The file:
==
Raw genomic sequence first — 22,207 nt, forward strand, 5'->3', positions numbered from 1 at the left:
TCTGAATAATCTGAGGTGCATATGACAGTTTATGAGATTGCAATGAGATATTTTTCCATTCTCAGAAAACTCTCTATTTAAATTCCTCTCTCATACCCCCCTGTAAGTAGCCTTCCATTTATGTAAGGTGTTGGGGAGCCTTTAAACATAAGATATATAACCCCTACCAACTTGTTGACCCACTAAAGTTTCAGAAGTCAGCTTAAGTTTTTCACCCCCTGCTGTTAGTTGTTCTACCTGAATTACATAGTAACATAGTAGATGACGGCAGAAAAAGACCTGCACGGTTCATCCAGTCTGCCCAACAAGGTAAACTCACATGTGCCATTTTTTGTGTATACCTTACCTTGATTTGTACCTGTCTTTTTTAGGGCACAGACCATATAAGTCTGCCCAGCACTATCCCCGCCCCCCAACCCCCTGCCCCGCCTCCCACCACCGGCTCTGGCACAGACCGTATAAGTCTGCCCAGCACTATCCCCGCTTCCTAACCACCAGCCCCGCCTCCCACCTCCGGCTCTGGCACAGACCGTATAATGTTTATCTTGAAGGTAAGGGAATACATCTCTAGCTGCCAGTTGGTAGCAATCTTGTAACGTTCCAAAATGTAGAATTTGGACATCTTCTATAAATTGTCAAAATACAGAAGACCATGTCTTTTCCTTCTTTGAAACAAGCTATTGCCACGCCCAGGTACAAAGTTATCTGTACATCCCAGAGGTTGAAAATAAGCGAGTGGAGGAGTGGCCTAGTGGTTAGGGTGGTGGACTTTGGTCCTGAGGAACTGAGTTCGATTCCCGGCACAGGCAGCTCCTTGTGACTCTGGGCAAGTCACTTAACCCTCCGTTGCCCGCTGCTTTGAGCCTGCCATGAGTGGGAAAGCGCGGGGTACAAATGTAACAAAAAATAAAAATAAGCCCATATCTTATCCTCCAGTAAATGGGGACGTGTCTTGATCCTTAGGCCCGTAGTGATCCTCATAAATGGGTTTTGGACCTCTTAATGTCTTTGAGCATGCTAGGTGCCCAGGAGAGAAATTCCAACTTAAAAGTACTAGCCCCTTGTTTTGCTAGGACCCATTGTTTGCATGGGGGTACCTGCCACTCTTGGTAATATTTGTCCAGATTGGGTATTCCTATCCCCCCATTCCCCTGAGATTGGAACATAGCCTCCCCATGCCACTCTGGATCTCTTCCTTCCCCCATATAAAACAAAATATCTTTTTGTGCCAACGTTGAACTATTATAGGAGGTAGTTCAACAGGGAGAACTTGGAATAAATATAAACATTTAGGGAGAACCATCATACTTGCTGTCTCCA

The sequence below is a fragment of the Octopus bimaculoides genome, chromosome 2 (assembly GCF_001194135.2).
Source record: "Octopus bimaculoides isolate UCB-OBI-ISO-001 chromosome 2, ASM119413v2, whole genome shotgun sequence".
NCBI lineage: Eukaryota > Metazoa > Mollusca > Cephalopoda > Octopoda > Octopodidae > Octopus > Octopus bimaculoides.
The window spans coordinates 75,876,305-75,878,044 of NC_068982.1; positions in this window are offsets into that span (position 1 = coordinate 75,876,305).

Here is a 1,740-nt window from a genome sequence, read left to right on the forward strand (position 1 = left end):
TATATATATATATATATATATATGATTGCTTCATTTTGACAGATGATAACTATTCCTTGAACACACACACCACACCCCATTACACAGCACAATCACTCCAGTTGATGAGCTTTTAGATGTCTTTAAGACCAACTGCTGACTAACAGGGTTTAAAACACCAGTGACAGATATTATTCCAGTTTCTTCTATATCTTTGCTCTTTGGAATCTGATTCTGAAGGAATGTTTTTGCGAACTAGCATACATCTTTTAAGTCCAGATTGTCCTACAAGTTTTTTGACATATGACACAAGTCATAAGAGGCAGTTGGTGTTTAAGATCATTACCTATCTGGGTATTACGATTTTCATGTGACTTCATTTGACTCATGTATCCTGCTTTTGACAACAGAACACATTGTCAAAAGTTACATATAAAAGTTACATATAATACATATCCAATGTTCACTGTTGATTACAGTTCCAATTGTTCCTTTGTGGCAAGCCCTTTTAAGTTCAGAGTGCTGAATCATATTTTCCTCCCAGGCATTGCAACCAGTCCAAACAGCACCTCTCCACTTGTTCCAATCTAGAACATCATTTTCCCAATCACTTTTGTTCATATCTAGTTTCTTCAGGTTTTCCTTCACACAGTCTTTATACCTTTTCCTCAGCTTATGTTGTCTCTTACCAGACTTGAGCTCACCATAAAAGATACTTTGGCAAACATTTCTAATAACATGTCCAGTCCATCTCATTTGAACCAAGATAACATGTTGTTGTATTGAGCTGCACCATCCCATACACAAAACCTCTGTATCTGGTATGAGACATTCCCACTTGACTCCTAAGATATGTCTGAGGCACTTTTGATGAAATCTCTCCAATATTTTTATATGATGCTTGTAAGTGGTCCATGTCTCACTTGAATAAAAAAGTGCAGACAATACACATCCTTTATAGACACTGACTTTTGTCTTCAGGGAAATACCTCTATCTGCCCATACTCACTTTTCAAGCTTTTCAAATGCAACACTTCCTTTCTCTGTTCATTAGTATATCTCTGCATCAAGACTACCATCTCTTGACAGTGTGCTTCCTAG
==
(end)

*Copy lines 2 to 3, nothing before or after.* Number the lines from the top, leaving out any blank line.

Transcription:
TCTGAATAATCTGAGGTGCATATGACAGTTTATGAGATTGCAATGAGATATTTTTCCATTCTCAGAAAACTCTCTATTTAAATTCCTCTCTCATACCCCCCTGTAAGTAGCCTTCCATTTATGTAAGGTGTTGGGGAGCCTTTAAACATAAGATATATAACCCCTACCAACTTGTTGACCCACTAAAGTTTCAGAAGTCAGCTTAAGTTTTTCACCCCCTGCTGTTAGTTGTTCTACCTGAATTACATAGTAACATAGTAGATGACGGCAGAAAAAGACCTGCACGGTTCATCCAGTCTGCCCAACAAGGTAAACTCACATGTGCCATTTTTTGTGTATACCTTACCTTGATTTGTACCTGTCTTTTTTAGGGCACAGACCATATAAGTCTGCCCAGCACTATCCCCGCCCCCCAACCCCCTGCCCCGCCTCCCACCACCGGCTCTGGCACAGACCGTATAAGTCTGCCCAGCACTATCCCCGCTTCCTAACCACCAGCCCCGCCTCCCACCTCCGGCTCTGGCACAGACCGTATAATGTTTATCTTGAAGGTAAGGGAATACATCTCTAGCTGCCAGTTGGTAGCAATCTTGTAACGTTCCAAAATGTAGAATTTGGACATCTTCTATAAATTGTCAAAATACAGAAGACCATGTCTTTTCCTTCTTTGAAACAAGCTATTGCCACGCCCAGGTACAAAGTTATCTGTACATCCCAGAGGTTGAAAATAAGCGAGTGGAGGAGTGGCCTAGTGGTTAGGGTGGTGGACTTTGGTCCTGAGGAACTGAGTTCGATTCCCGGCACAGGCAGCTCCTTGTGACTCTGGGCAAGTCACTTAACCCTCCGTTGCCCGCTGCTTTGAGCCTGCCATGAGTGGGAAAGCGCGGGGTACAAATGTAACAAAAAATAAAAATAAGCCCATATCTTATCCTCCAGTAAATGGGGACGTGTCTTGATCCTTAGGCCCGTAGTGATCCTCATAAATGGGTTTTGGACCTCTTAATGTCTTTGAGCATGCTAGGTGCCCAGGAGAGAAATTCCAACTTAAAAGTACTAGCCCCTTGTTTTGCTAGGACCCATTGTTTGCATGGGGGTACCTGCCACTCTTGGTAATATTTGTCCAGATTGGGTATTCCTATCCCCCCATTCCCCTGAGATTGGAACATAGCCTCCCCATGCCACTCTGGATCTCTTCCTTCCCCCATATAAAACAAAATATCTTTTTGTGCCAACGTTGAACTATTATAGGAGGTAGTTCAACAGGGAGAACTTGGAATAAATATAAACATTTAGGGAGAACCATCATACTTGCTGTCTCCA

The sequence below is a fragment of the Octopus bimaculoides genome, chromosome 2 (assembly GCF_001194135.2).